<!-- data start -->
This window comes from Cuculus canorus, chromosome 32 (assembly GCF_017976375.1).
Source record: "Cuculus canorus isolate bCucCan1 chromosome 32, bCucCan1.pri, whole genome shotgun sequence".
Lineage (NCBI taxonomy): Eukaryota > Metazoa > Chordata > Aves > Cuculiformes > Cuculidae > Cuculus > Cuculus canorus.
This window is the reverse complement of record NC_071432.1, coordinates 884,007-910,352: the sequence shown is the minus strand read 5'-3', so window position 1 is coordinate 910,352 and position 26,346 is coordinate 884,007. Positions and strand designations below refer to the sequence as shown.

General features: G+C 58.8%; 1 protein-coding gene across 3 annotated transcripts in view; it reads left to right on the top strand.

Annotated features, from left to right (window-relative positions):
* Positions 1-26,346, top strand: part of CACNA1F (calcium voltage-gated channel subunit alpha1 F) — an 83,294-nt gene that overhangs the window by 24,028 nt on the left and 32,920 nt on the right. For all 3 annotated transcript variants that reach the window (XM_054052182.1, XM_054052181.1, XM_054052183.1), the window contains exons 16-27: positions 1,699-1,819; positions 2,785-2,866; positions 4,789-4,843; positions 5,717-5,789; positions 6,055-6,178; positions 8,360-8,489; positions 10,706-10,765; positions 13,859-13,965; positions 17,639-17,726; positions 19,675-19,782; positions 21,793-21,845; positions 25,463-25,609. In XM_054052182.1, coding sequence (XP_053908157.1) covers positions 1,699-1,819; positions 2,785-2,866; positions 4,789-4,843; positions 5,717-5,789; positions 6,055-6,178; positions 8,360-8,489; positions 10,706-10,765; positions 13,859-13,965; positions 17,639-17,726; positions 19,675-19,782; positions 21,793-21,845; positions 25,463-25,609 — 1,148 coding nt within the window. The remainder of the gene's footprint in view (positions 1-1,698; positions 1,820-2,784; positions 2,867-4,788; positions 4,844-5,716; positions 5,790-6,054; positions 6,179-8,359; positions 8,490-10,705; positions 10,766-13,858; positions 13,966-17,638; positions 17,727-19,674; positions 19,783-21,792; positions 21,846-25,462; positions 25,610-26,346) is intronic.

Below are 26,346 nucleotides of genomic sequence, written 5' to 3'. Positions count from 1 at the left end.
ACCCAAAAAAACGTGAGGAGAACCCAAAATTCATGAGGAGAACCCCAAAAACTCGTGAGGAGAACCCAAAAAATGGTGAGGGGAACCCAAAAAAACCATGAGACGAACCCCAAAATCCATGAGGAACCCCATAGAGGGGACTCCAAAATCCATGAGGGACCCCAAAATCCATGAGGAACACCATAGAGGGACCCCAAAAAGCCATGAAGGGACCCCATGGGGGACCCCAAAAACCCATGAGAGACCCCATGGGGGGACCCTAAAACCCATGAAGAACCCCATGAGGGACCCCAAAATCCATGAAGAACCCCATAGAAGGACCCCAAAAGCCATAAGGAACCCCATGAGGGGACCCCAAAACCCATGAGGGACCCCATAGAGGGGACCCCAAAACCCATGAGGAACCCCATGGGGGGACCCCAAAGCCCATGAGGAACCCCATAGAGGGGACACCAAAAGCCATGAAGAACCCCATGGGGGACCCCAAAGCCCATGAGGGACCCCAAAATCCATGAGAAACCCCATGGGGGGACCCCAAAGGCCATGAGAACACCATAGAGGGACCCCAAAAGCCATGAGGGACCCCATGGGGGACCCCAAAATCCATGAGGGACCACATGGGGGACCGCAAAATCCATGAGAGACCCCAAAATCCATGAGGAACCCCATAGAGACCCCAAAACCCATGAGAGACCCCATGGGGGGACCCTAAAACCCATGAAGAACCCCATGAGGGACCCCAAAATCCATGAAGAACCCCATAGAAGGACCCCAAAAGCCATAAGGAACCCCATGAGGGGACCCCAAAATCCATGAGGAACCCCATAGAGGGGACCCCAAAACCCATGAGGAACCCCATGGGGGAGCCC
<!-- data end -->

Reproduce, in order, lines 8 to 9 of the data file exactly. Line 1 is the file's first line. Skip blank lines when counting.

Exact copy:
Below are 26,346 nucleotides of genomic sequence, written 5' to 3'. Positions count from 1 at the left end.
ACCCAAAAAAACGTGAGGAGAACCCAAAATTCATGAGGAGAACCCCAAAAACTCGTGAGGAGAACCCAAAAAATGGTGAGGGGAACCCAAAAAAACCATGAGACGAACCCCAAAATCCATGAGGAACCCCATAGAGGGGACTCCAAAATCCATGAGGGACCCCAAAATCCATGAGGAACACCATAGAGGGACCCCAAAAAGCCATGAAGGGACCCCATGGGGGACCCCAAAAACCCATGAGAGACCCCATGGGGGGACCCTAAAACCCATGAAGAACCCCATGAGGGACCCCAAAATCCATGAAGAACCCCATAGAAGGACCCCAAAAGCCATAAGGAACCCCATGAGGGGACCCCAAAACCCATGAGGGACCCCATAGAGGGGACCCCAAAACCCATGAGGAACCCCATGGGGGGACCCCAAAGCCCATGAGGAACCCCATAGAGGGGACACCAAAAGCCATGAAGAACCCCATGGGGGACCCCAAAGCCCATGAGGGACCCCAAAATCCATGAGAAACCCCATGGGGGGACCCCAAAGGCCATGAGAACACCATAGAGGGACCCCAAAAGCCATGAGGGACCCCATGGGGGACCCCAAAATCCATGAGGGACCACATGGGGGACCGCAAAATCCATGAGAGACCCCAAAATCCATGAGGAACCCCATAGAGACCCCAAAACCCATGAGAGACCCCATGGGGGGACCCTAAAACCCATGAAGAACCCCATGAGGGACCCCAAAATCCATGAAGAACCCCATAGAAGGACCCCAAAAGCCATAAGGAACCCCATGAGGGGACCCCAAAATCCATGAGGAACCCCATAGAGGGGACCCCAAAACCCATGAGGAACCCCATGGGGGAGCCC